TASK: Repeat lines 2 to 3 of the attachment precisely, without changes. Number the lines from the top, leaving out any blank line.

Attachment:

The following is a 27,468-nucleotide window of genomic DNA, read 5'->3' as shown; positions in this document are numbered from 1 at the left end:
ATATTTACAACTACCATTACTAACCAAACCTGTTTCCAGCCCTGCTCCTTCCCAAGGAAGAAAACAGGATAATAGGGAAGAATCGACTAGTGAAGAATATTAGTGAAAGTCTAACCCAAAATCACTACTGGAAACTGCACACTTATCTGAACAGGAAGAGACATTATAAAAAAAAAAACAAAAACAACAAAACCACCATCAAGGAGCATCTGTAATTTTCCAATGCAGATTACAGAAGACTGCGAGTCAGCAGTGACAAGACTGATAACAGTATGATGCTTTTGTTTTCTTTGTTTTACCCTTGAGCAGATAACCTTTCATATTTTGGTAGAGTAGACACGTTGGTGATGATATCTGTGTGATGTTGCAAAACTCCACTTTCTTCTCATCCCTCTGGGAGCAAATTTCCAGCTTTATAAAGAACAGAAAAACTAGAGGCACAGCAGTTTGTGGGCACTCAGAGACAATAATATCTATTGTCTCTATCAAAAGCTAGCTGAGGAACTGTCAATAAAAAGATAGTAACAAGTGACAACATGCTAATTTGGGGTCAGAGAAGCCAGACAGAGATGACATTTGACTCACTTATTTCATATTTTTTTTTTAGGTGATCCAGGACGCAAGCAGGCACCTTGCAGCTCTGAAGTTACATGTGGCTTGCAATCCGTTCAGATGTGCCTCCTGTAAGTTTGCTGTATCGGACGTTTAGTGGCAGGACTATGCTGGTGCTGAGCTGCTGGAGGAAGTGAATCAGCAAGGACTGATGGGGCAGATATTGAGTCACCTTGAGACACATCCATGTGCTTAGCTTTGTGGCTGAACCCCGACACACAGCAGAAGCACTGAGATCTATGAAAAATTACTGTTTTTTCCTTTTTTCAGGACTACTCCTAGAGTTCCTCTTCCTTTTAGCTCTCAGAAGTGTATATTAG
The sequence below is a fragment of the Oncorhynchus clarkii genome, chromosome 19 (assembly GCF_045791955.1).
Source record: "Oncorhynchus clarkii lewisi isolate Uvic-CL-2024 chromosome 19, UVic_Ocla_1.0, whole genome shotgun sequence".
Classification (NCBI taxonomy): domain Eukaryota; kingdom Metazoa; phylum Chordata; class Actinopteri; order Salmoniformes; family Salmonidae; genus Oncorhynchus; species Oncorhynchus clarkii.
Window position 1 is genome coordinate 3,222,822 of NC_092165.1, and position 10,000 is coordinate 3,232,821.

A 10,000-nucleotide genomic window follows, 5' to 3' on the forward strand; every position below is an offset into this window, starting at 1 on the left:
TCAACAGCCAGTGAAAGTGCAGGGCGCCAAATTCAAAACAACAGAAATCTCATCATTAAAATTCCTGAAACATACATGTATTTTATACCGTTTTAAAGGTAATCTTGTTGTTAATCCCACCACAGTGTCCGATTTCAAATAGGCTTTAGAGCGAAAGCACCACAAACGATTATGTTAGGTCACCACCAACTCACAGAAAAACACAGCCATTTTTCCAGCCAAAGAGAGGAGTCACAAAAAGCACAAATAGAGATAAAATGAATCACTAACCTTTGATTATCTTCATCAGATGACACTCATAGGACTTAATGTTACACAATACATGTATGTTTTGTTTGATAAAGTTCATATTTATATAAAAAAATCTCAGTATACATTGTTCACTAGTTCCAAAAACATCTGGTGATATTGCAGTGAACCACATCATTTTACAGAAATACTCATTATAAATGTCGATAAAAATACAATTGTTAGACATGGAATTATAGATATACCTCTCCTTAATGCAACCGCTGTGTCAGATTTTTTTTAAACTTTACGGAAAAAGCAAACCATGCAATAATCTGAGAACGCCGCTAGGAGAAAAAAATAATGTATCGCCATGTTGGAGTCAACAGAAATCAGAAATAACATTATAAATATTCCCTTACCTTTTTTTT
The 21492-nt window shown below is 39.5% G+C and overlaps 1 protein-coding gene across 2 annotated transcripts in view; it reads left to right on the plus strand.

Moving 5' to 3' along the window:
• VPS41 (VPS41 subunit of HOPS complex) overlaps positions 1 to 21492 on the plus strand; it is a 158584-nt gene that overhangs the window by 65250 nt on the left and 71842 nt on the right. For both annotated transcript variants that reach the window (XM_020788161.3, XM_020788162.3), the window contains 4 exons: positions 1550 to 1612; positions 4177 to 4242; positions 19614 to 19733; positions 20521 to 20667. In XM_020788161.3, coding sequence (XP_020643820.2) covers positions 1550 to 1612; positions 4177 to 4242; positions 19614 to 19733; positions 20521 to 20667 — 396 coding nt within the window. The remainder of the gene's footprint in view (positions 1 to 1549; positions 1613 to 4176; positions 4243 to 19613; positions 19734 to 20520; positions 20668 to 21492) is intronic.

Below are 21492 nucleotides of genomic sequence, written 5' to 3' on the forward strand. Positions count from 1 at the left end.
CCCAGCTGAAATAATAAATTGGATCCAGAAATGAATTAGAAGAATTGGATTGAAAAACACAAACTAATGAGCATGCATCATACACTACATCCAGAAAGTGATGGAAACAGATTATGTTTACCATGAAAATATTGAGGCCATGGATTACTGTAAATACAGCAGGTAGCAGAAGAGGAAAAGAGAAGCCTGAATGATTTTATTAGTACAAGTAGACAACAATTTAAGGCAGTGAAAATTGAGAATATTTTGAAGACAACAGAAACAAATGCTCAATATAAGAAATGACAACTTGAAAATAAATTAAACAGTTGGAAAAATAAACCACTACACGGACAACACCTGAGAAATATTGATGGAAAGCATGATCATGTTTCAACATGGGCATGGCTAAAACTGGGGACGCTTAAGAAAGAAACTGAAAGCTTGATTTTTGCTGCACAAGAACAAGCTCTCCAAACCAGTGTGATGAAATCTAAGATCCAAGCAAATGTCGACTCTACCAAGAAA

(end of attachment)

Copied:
ATATTTACAACTACCATTACTAACCAAACCTGTTTCCAGCCCTGCTCCTTCCCAAGGAAGAAAACAGGATAATAGGGAAGAATCGACTAGTGAAGAATATTAGTGAAAGTCTAACCCAAAATCACTACTGGAAACTGCACACTTATCTGAACAGGAAGAGACATTATAAAAAAAAAAACAAAAACAACAAAACCACCATCAAGGAGCATCTGTAATTTTCCAATGCAGATTACAGAAGACTGCGAGTCAGCAGTGACAAGACTGATAACAGTATGATGCTTTTGTTTTCTTTGTTTTACCCTTGAGCAGATAACCTTTCATATTTTGGTAGAGTAGACACGTTGGTGATGATATCTGTGTGATGTTGCAAAACTCCACTTTCTTCTCATCCCTCTGGGAGCAAATTTCCAGCTTTATAAAGAACAGAAAAACTAGAGGCACAGCAGTTTGTGGGCACTCAGAGACAATAATATCTATTGTCTCTATCAAAAGCTAGCTGAGGAACTGTCAATAAAAAGATAGTAACAAGTGACAACATGCTAATTTGGGGTCAGAGAAGCCAGACAGAGATGACATTTGACTCACTTATTTCATATTTTTTTTTTAGGTGATCCAGGACGCAAGCAGGCACCTTGCAGCTCTGAAGTTACATGTGGCTTGCAATCCGTTCAGATGTGCCTCCTGTAAGTTTGCTGTATCGGACGTTTAGTGGCAGGACTATGCTGGTGCTGAGCTGCTGGAGGAAGTGAATCAGCAAGGACTGATGGGGCAGATATTGAGTCACCTTGAGACACATCCATGTGCTTAGCTTTGTGGCTGAACCCCGACACACAGCAGAAGCACTGAGATCTATGAAAAATTACTGTTTTTTCCTTTTTTCAGGACTACTCCTAGAGTTCCTCTTCCTTTTAGCTCTCAGAAGTGTATATTAG
The sequence below is a fragment of the Oncorhynchus clarkii genome, chromosome 19 (assembly GCF_045791955.1).